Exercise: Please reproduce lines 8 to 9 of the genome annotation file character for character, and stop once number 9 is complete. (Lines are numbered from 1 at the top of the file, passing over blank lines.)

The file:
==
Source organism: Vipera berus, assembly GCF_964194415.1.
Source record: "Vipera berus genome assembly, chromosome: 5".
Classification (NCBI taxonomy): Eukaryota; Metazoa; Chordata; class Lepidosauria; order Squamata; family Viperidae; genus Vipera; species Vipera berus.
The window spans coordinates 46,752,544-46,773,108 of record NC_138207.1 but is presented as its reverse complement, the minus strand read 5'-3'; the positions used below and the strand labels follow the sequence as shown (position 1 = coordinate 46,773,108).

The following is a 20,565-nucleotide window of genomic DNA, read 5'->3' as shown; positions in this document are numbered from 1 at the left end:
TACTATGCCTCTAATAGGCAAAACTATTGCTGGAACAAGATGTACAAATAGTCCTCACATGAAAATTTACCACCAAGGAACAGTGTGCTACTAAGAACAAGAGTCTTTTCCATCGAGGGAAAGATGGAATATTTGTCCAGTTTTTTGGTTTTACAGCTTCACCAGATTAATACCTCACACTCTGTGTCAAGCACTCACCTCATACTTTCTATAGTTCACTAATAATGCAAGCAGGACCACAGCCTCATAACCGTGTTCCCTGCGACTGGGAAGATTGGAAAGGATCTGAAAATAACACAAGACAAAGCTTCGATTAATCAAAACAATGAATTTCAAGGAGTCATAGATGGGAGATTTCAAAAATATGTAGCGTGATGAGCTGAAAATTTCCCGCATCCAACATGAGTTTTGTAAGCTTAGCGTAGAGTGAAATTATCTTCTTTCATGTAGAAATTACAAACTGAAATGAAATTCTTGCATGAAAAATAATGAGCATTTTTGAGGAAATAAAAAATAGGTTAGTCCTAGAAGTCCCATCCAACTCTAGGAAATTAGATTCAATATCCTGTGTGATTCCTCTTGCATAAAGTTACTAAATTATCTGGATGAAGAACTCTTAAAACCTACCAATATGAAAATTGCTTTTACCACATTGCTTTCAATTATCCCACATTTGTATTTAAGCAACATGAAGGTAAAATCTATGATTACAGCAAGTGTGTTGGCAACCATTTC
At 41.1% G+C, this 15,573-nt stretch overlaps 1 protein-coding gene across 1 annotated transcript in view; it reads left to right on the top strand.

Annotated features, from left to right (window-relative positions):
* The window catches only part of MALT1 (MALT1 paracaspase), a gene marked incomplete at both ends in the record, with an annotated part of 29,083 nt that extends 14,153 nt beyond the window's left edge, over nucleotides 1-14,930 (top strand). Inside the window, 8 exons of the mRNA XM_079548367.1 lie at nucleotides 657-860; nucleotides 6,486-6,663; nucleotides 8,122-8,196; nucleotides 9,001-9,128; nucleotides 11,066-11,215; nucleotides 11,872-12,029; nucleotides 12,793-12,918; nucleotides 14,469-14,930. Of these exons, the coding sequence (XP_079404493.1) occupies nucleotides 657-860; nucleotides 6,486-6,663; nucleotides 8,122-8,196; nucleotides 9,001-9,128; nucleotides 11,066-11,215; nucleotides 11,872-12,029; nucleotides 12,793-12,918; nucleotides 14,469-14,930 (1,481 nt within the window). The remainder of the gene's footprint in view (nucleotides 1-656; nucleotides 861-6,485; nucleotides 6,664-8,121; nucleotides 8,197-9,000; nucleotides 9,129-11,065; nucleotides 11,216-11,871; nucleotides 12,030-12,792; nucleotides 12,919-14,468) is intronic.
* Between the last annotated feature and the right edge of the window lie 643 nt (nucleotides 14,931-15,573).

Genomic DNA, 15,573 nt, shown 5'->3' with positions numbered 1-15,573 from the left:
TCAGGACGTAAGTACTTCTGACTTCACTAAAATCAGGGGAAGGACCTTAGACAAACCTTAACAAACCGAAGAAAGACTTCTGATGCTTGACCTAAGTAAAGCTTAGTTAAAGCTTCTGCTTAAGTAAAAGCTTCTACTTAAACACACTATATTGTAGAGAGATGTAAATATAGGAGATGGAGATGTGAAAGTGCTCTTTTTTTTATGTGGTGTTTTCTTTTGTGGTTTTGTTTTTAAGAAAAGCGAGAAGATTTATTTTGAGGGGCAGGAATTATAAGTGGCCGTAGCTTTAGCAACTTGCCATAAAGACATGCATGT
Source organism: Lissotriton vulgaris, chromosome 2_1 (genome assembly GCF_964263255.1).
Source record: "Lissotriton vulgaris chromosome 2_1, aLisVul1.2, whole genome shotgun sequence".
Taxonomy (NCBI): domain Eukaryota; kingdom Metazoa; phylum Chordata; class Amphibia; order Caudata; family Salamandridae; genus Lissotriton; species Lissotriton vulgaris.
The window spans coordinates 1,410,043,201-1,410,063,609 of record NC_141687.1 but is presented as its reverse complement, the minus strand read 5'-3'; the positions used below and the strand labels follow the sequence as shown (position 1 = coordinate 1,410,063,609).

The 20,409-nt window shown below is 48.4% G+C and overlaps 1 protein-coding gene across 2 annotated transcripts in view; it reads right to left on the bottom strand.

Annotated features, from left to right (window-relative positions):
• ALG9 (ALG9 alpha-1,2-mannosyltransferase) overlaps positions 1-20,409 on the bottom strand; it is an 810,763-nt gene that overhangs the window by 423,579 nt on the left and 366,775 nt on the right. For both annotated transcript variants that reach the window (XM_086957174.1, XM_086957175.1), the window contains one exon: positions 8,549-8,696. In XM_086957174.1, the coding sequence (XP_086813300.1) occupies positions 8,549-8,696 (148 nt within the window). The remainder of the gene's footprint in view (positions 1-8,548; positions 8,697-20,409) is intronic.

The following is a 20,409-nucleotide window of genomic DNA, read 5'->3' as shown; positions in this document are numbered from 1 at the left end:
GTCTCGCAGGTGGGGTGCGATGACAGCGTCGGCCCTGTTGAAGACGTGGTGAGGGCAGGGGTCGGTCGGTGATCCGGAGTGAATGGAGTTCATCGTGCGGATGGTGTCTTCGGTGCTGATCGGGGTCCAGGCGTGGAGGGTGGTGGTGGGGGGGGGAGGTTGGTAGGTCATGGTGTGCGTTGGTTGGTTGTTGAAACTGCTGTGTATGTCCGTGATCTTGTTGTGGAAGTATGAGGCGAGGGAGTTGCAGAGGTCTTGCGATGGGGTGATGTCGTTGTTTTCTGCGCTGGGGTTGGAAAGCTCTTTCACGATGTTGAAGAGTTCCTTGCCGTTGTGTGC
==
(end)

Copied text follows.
Annotated features, from left to right (window-relative positions):
* The window catches only part of MALT1 (MALT1 paracaspase), a gene marked incomplete at both ends in the record, with an annotated part of 29,083 nt that extends 14,153 nt beyond the window's left edge, over nucleotides 1-14,930 (top strand). Inside the window, 8 exons of the mRNA XM_079548367.1 lie at nucleotides 657-860; nucleotides 6,486-6,663; nucleotides 8,122-8,196; nucleotides 9,001-9,128; nucleotides 11,066-11,215; nucleotides 11,872-12,029; nucleotides 12,793-12,918; nucleotides 14,469-14,930. Of these exons, the coding sequence (XP_079404493.1) occupies nucleotides 657-860; nucleotides 6,486-6,663; nucleotides 8,122-8,196; nucleotides 9,001-9,128; nucleotides 11,066-11,215; nucleotides 11,872-12,029; nucleotides 12,793-12,918; nucleotides 14,469-14,930 (1,481 nt within the window). The remainder of the gene's footprint in view (nucleotides 1-656; nucleotides 861-6,485; nucleotides 6,664-8,121; nucleotides 8,197-9,000; nucleotides 9,129-11,065; nucleotides 11,216-11,871; nucleotides 12,030-12,792; nucleotides 12,919-14,468) is intronic.